InfoSec Round-Up June 11th

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Internet Blackout, JBS Payment & FBI Chat App

This is the Hut Six InfoSec Round-Up, where we look at some of the most pressing matters, latest trends, and industry news from across the world of information security.

Internet Blackout Explained

The major internet blackout, which affected many high-traffic websites this week, has been explained by cloud-computing company Fastly as being the result of the actions of a single unnamed customer.

Resulting in such websites as Reddit, Amazon, the Guardian, and the New York Times being unavailable for just under an hour, the problem occurred on June 8th and is reported as a bug stemming from a ‘valid customer configuration change’.

According to an official summary of the incident, the company detected the disruption in around one minute, and within 49 minutes 95% of Fastly’s network was operating as normal.

Having apologised for the disruption, Fastly, which is a service designed to speed up loading times and protect from denial-of-service (DOS) attacks, also noted that they are conducting a complete ‘post-mortem’ of the processes and practices followed during the incident.

In a statement, Senior Vice President of Engineering and Infrastructure Nick Rockwell explained: “Even though there were specific conditions that triggered this outage, we should have anticipated it. We provide mission critical services, and we treat any action that can cause service issues with the utmost sensitivity and priority.”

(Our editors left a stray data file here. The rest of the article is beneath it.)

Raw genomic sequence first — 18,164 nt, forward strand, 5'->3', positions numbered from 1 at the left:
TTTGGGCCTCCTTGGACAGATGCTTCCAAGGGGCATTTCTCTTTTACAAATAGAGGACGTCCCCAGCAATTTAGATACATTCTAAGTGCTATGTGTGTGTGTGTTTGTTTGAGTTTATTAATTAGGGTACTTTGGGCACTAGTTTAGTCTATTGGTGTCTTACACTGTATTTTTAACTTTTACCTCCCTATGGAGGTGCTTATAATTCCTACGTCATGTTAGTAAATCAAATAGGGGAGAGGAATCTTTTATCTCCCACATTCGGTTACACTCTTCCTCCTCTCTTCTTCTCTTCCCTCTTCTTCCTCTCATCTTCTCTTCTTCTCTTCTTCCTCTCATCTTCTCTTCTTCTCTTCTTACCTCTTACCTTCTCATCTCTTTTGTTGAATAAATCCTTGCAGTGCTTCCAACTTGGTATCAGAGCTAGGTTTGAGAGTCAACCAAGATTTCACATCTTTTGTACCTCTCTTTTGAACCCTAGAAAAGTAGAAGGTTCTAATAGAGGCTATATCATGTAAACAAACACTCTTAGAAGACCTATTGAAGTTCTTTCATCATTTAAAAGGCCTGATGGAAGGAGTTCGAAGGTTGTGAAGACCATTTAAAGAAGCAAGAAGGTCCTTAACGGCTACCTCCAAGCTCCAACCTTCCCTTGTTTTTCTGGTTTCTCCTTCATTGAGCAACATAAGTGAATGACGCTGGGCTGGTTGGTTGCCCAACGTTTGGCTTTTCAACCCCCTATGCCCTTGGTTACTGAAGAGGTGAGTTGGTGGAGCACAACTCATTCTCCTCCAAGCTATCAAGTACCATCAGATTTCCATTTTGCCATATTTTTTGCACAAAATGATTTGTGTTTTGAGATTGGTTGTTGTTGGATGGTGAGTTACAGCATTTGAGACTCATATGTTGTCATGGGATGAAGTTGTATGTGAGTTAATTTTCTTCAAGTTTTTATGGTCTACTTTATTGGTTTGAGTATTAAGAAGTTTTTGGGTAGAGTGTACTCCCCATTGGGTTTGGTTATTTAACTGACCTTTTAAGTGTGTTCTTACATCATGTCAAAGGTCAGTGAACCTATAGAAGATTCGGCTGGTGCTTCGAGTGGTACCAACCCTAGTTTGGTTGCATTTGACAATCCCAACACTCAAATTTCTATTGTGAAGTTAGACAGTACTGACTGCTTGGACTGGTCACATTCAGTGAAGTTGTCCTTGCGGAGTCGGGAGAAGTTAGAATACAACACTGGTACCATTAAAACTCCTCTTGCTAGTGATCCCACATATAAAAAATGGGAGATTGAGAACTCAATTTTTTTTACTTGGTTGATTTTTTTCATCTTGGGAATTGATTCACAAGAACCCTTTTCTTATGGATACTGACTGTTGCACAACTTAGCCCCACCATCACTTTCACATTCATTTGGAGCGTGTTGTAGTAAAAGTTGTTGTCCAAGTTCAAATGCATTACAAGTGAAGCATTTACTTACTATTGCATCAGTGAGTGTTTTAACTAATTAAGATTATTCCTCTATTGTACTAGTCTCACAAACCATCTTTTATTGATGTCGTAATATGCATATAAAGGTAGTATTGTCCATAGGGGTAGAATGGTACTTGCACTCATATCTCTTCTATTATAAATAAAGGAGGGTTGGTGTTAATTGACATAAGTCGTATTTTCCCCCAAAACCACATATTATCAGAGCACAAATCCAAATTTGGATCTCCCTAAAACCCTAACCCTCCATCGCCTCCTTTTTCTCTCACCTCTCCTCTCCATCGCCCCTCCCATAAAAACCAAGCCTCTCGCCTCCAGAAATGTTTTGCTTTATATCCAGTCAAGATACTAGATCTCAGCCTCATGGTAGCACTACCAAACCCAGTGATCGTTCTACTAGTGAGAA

JBS Pays Ransom

Following up from last week’s story, the world’s largest meat processing company, JBS, has paid an $11 million ransom to help end a cyber-attack which occurred on the 31st of May.

Temporarily halting operations in Canada, the US and Australia, the Russia-based ransomware syndicate behind the attack had initially demanded $22.5 million, though following a discussion with a company specialising in ransomware negotiations, the sum was lowered to $11 million.

Though much of the company’s data was recovered via redundancies and back-ups, JBS explained that a decryption key was needed for two specific databases affected by the attack; databases which have since been restored.

In a statement, Chief Executive Officer of JBS USA Andre Nogueira noted “This was a very difficult decision to make for our company and for me personally”. Adding, “However, we felt this decision had to be made to prevent any potential risk for our customers.”

FBI Chat App

The FBI and Australia Federal Police have revealed that, in a joint law enforcement operation, they created a fake end-to-end encrypted chat platform designed to catch criminals.

The platform, known as Anom, was sold exclusively to criminals preinstalled on devices, allowing law enforcement entities to monitor over 300 crime syndicates operating in more than 100 countries.

Having examined 27 million messages collected over an 18-month period, 800 arrests were made as a result, as well as the seizure of 32 tons of drugs, 55 luxury vehicles and over $48 million in various currencies.

Dubbed Operation Trojan Shield, Europol described it as one of the largest and most sophisticated law enforcement operations to date, with participating countries including, Australia, Canada, Estonia, Finland, Hungary and the UK.

Randy Grossman, Acting US Attorney for the Southern District of California stated on the operation, “Trojan Shield has shattered any confidence the criminals may have in the use of hardened encrypted devices”.

Thank you for reading this edition of Infosec Round-Up. Please be sure to subscribe to the Hut Six YouTube Channel to keep up to date with the latest news and see all our latest information security videos.

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